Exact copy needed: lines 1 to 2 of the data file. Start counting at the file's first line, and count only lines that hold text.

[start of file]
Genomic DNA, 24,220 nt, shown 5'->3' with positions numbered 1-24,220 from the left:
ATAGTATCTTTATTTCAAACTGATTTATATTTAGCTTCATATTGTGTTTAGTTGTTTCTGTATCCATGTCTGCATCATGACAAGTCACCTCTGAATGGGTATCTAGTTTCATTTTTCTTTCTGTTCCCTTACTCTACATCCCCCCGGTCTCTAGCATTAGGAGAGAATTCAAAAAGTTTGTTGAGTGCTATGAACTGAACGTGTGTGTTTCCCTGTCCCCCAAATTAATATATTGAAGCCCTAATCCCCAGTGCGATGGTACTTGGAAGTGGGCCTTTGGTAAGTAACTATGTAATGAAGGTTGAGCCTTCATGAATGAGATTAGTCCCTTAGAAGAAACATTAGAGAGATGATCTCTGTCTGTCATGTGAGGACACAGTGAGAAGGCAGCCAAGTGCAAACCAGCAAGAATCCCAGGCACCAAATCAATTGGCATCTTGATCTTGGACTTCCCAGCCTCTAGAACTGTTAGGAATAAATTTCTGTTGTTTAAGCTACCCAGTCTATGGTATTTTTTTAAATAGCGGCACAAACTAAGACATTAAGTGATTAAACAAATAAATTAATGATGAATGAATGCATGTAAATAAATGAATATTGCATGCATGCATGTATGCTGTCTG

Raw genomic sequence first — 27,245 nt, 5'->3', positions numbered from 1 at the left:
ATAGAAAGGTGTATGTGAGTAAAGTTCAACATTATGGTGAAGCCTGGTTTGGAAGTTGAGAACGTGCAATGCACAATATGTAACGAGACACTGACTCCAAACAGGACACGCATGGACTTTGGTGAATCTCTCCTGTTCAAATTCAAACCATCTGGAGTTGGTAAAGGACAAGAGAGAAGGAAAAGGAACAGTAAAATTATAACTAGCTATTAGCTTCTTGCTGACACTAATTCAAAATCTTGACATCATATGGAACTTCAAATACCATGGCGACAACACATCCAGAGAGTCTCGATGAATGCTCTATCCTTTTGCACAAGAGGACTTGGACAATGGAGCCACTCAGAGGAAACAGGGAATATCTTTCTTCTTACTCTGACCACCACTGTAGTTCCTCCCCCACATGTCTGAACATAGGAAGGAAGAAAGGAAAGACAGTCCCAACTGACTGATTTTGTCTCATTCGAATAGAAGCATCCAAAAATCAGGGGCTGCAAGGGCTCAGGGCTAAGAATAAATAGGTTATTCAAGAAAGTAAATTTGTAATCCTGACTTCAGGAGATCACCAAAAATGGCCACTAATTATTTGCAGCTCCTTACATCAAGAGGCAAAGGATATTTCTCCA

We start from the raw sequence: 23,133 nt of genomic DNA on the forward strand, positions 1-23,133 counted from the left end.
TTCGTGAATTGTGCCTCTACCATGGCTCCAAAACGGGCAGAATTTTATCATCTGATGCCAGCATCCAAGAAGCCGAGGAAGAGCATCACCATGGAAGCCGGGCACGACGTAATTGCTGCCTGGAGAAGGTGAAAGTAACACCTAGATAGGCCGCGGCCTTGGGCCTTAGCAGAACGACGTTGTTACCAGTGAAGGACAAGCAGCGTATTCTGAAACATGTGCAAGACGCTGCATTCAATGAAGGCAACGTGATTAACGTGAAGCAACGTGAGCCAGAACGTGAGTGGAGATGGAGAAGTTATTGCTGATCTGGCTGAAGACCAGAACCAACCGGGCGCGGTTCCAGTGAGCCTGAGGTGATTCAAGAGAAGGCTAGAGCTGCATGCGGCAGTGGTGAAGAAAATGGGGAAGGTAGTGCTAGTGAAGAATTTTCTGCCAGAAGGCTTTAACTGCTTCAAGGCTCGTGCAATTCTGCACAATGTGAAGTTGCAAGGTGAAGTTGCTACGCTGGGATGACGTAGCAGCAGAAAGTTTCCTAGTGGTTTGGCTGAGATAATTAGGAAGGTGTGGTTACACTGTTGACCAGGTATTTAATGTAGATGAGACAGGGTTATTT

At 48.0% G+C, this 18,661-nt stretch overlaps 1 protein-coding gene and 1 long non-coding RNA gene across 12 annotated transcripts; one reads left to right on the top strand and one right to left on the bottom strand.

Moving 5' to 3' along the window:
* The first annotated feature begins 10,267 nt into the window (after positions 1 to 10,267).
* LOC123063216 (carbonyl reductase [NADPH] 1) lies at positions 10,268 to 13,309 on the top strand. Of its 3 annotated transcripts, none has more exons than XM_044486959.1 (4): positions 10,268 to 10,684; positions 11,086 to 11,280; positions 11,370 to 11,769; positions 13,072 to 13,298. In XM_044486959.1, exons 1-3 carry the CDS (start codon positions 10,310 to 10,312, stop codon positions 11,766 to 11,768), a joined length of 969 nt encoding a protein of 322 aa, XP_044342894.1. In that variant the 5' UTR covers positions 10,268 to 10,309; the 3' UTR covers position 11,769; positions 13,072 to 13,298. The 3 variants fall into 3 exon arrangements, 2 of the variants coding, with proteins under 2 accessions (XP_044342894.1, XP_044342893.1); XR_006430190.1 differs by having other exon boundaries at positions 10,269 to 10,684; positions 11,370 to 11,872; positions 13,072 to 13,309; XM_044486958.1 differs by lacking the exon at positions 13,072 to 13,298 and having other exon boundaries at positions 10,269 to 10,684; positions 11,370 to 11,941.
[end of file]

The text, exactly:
Genomic DNA, 24,220 nt, shown 5'->3' with positions numbered 1-24,220 from the left:
ATAGTATCTTTATTTCAAACTGATTTATATTTAGCTTCATATTGTGTTTAGTTGTTTCTGTATCCATGTCTGCATCATGACAAGTCACCTCTGAATGGGTATCTAGTTTCATTTTTCTTTCTGTTCCCTTACTCTACATCCCCCCGGTCTCTAGCATTAGGAGAGAATTCAAAAAGTTTGTTGAGTGCTATGAACTGAACGTGTGTGTTTCCCTGTCCCCCAAATTAATATATTGAAGCCCTAATCCCCAGTGCGATGGTACTTGGAAGTGGGCCTTTGGTAAGTAACTATGTAATGAAGGTTGAGCCTTCATGAATGAGATTAGTCCCTTAGAAGAAACATTAGAGAGATGATCTCTGTCTGTCATGTGAGGACACAGTGAGAAGGCAGCCAAGTGCAAACCAGCAAGAATCCCAGGCACCAAATCAATTGGCATCTTGATCTTGGACTTCCCAGCCTCTAGAACTGTTAGGAATAAATTTCTGTTGTTTAAGCTACCCAGTCTATGGTATTTTTTTAAATAGCGGCACAAACTAAGACATTAAGTGATTAAACAAATAAATTAATGATGAATGAATGCATGTAAATAAATGAATATTGCATGCATGCATGTATGCTGTCTG